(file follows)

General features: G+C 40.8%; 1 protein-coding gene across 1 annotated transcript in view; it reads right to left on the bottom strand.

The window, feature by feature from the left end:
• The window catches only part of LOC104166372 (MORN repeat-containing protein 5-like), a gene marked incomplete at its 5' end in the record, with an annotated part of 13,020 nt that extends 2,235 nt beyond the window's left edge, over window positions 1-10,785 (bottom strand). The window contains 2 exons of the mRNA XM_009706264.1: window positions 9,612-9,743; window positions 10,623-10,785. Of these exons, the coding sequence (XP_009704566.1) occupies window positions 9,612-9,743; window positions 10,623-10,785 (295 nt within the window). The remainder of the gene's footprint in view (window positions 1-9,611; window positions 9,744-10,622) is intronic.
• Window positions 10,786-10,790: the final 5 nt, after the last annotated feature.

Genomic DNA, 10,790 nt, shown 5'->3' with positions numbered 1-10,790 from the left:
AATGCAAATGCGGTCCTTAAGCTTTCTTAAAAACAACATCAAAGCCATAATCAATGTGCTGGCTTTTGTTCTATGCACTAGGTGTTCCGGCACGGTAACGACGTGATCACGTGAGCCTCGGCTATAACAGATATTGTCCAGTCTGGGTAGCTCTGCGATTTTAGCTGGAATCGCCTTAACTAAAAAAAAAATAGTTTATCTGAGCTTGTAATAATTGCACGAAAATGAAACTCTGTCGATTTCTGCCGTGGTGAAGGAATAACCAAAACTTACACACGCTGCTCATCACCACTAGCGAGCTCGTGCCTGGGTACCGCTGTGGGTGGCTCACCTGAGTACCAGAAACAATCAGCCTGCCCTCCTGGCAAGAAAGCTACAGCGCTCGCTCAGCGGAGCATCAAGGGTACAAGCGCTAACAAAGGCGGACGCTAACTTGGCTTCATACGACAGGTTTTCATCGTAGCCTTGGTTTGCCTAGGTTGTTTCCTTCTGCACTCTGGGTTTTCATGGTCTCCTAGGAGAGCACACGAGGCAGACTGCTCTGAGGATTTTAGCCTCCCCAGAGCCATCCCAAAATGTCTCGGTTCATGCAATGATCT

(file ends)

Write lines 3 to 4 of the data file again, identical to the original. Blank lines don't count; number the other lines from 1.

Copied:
• The window catches only part of LOC104166372 (MORN repeat-containing protein 5-like), a gene marked incomplete at its 5' end in the record, with an annotated part of 13,020 nt that extends 2,235 nt beyond the window's left edge, over window positions 1-10,785 (bottom strand). The window contains 2 exons of the mRNA XM_009706264.1: window positions 9,612-9,743; window positions 10,623-10,785. Of these exons, the coding sequence (XP_009704566.1) occupies window positions 9,612-9,743; window positions 10,623-10,785 (295 nt within the window). The remainder of the gene's footprint in view (window positions 1-9,611; window positions 9,744-10,622) is intronic.
• Window positions 10,786-10,790: the final 5 nt, after the last annotated feature.